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Amid a push for the A worker restores the Al Sarreha Mosque in Riyadh, Saudi Arabia, March 8, 2018 (AP photo by Amr Nabil).

What’s Behind Saudi Arabia’s Pivot Away From Foreign Workers

Friday, Aug. 16, 2019

Editor’s Note: This article is part of an ongoing series on immigration and integration policy around the world.

The kingdom is looking to address high youth unemployment by pushing for the "Saudization" of certain industries, particularly in the private sector.

Saudi Arabia announced plans late last month to ban foreign workers from certain jobs in the hospitality sector. The move is the latest in a series of policy shifts designed to tackle the kingdom’s high unemployment rate by boosting private sector hiring for Saudi citizens, after many years of relying on cheap foreign labor. But many analysts are skeptical that this policy of “Saudization” will achieve the desired results. In an email interview with WPR, Omar Al-Ubaydli, the director of research at the Bahrain Center for Strategic, International and Energy Studies, explains why Saudi Arabia is prioritizing new job opportunities for citizens and why its approach is likely to face pushback from both employers and consumers.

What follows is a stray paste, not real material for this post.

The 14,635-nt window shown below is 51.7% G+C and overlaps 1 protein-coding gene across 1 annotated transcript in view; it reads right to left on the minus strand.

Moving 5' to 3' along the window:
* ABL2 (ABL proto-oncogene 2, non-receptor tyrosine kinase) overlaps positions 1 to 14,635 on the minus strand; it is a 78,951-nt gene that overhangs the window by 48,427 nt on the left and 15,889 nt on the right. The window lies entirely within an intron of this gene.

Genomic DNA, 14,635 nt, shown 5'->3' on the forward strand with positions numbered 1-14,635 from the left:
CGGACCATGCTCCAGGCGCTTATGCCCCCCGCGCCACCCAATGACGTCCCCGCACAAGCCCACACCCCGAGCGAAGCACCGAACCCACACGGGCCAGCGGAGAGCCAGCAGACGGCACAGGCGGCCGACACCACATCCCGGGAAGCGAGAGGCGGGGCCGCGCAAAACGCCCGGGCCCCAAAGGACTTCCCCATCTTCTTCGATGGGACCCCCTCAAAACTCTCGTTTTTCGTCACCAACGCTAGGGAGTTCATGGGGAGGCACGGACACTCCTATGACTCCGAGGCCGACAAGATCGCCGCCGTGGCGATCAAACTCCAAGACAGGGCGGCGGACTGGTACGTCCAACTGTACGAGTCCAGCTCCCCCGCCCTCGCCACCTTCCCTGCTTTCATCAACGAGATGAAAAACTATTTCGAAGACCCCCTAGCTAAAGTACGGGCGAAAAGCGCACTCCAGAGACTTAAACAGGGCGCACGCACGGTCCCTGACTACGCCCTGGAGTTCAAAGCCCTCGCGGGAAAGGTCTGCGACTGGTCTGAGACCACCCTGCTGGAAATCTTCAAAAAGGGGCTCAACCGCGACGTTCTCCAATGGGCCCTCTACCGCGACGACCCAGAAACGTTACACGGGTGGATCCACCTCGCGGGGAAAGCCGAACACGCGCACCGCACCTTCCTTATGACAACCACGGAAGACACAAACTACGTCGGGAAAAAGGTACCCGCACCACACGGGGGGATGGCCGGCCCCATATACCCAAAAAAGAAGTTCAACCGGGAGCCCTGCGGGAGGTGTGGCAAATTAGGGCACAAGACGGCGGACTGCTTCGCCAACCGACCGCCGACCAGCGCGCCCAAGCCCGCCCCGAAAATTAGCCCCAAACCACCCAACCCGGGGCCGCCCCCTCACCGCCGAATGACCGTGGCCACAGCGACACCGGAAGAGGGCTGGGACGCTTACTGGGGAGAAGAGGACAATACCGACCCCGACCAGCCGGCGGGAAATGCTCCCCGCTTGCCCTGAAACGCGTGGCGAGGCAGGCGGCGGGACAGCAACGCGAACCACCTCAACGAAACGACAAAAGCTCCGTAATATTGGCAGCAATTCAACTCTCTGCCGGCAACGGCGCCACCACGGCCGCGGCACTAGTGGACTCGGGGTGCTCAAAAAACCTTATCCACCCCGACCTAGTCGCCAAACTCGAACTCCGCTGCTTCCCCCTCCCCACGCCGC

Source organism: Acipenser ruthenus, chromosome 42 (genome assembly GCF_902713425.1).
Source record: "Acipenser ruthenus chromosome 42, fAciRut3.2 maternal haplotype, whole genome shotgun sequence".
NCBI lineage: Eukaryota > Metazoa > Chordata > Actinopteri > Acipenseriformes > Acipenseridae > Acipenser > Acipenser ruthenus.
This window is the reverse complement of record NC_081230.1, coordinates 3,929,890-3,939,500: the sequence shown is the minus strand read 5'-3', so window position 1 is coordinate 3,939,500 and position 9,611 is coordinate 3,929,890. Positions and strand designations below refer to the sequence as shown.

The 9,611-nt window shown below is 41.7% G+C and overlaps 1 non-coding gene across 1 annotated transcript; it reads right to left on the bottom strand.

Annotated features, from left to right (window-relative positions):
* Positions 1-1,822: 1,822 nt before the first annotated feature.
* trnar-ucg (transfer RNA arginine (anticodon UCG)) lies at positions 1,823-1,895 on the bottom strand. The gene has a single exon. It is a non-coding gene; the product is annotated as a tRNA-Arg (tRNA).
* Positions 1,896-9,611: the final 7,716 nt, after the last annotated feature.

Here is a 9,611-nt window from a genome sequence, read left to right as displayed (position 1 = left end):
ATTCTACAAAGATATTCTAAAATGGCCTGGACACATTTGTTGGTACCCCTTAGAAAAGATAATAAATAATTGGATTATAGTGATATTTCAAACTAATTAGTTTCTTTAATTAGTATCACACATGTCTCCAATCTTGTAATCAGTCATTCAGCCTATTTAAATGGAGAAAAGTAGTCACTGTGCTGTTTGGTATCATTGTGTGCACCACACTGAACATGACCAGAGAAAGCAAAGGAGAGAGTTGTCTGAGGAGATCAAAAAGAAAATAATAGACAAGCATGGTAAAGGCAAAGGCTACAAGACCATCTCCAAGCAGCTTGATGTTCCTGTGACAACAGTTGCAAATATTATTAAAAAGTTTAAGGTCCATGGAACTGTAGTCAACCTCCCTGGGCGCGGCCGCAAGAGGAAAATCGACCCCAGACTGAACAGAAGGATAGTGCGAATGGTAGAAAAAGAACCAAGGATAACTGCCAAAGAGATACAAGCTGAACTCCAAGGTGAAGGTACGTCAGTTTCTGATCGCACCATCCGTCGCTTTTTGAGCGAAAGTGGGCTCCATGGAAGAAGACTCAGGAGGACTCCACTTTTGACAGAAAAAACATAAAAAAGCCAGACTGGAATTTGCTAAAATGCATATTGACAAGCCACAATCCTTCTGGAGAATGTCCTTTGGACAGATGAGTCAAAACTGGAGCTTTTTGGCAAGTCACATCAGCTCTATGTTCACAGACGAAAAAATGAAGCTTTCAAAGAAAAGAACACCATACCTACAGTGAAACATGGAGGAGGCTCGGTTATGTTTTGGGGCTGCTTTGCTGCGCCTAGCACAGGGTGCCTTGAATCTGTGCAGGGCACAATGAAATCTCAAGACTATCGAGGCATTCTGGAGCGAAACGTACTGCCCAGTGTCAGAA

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World Politics Review: What are the Saudi government’s main reasons for restricting employment of foreigners in key sectors of the economy?

Omar Al-Ubaydli: One of the Saudi government’s current policy priorities is creating jobs for nationals. In the past, this was easily achieved by boosting public sector hiring. The public sector was able to absorb many Saudi nationals due to both the small population and the country’s abundance of oil revenues, especially prior to 2014, when oil prices were at record highs. At the same time, migrant workers were brought into the country to plug skills gaps in the labor force—for jobs such as petrochemical engineers, consultants and physicians—and to perform jobs that are seen as undesirable, such as construction labor and street cleaning.

In recent years, sustained population growth has created a youth bulge, while falling oil prices have put significant pressure on state finances. As a result, the public sector can no longer absorb job-seeking nationals like it did before. Moreover, over-staffing in public sector entities has also started to adversely affect their efficiency, creating unnecessary red tape that impedes economic growth. Unemployment is high, at more than 12 percent, and youth unemployment is at 25 percent. The government sees youth unemployment as a source of social instability, as well as a breeding ground for extremism.